Action! Why big data analytics projects fail
By Martin Duffy, SAS Ireland
Most people would agree that technology in itself is just a tool; it’s what you do with it that counts. So you’d be amazed by how many companies invest in data analytics ‘solutions’ without first asking themselves what business problems they want to solve, or which actions they want to take.
It’s easy to see how it happens. While the whole company may be using the ‘big data’ buzzword, it’s often left to IT to make sense of what it actually means. So investment is made in big data analytics, analysis is presented to the business, decisions are made and, finally, strategic action is taken.
But this is the wrong approach. As ‘action’ is the only part that makes or saves money, wouldn’t it make sense put that first, not last? Data analytics can only drive business results if the organisation knows what actions it wants to take, and what decisions it will need to make to drive those actions.
For example, let’s suppose your company wants to reduce churn. Instead of analysing the data blindly, you could ask yourself or the relevant person in the business:
Q: What action do I want to take?
A: Incentivise customers to stay.
Q: What decisions will I need to make to ensure that action succeeds?
A: Who needs to be incentivised? What will influence them? How much should it cost? What channel will be most effective? How long do we expect them to stay?
At this stage, you should have the foundations of a successful, business-centric analytics project. And if you haven't, well it’s only cost you a couple of days’ thought – better to drop the project now before it costs serious time and money.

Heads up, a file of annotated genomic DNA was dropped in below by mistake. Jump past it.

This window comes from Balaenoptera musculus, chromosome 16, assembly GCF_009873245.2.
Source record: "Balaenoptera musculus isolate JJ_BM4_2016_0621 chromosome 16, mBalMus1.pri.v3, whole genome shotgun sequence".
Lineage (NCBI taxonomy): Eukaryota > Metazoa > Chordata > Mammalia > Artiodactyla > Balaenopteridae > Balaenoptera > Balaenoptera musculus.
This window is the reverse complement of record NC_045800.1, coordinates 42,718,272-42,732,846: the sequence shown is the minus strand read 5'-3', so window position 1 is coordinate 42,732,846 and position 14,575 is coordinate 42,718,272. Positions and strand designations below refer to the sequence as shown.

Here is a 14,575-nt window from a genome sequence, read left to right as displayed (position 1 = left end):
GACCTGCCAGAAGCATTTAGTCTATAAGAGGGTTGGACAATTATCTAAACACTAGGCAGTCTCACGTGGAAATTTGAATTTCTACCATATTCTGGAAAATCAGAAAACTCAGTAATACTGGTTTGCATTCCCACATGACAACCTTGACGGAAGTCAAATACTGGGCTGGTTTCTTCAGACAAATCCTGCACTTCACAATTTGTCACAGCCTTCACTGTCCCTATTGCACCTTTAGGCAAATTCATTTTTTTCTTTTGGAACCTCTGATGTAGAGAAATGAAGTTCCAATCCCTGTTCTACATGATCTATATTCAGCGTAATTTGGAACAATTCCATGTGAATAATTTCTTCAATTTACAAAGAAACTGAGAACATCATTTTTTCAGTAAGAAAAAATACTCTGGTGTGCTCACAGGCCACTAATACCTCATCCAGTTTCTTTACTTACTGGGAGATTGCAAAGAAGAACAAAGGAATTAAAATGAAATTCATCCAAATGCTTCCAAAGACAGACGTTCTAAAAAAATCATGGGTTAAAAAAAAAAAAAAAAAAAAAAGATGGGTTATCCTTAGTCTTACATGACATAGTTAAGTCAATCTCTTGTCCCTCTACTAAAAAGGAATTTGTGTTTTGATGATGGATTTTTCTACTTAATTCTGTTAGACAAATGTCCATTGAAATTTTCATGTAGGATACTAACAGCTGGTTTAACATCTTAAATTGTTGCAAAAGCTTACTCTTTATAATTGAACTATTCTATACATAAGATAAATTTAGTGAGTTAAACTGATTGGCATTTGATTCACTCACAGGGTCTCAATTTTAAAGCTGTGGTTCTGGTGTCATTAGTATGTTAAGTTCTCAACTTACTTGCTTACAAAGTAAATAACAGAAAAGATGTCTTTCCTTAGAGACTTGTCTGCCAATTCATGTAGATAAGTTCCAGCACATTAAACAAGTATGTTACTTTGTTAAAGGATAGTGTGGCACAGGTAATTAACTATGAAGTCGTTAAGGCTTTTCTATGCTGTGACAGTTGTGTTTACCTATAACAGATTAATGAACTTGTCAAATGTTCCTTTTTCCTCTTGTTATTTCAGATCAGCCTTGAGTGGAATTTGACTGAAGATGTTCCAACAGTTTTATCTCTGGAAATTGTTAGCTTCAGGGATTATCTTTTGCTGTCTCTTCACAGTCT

This sounds obvious, right? You’d be surprised. Let me give you a typical example. Not so long ago, a leading internet provider launched a month-long free trial offer. We built them a model to accurately predict, within the first week of the trial, which users were most likely to convert and which needed a push, so they could follow up with further incentives. Unfortunately, they didn’t foresee that it would take them more than 5 weeks to prepare the second wave of the campaign. So all those valuable customers had finished their trials, would be harder to convert, and all the work was for nothing.
On the other hand, we work with a Belgian bank that uses big data analytics to help them execute around 3,000 tailored campaigns a year; that’s a new campaign every 40 minutes of the working day. And help a Danish bank execute event-triggered campaigns within 3 minutes of a customer’s transaction. Both can only do this because they built their data analytics tools with actions, not just data, in mind.
So, over the next few blogs, I’ll be sharing some insight and tips on how you can:
- Prioritise desired actions and required decisions when building your data analytics framework
- Ensure you’re gathering the right data to inform those decisions
Follow SAS Ireland on Twitter to get the next instalment. In the meantime, find out what IDC says are the 4 myths that must be understood before you can truly grasp the big data analytics opportunity.
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Data analytics can only drive business results if the organisation knows what actions it wants to take, and what decisions it will need to make to drive those actions.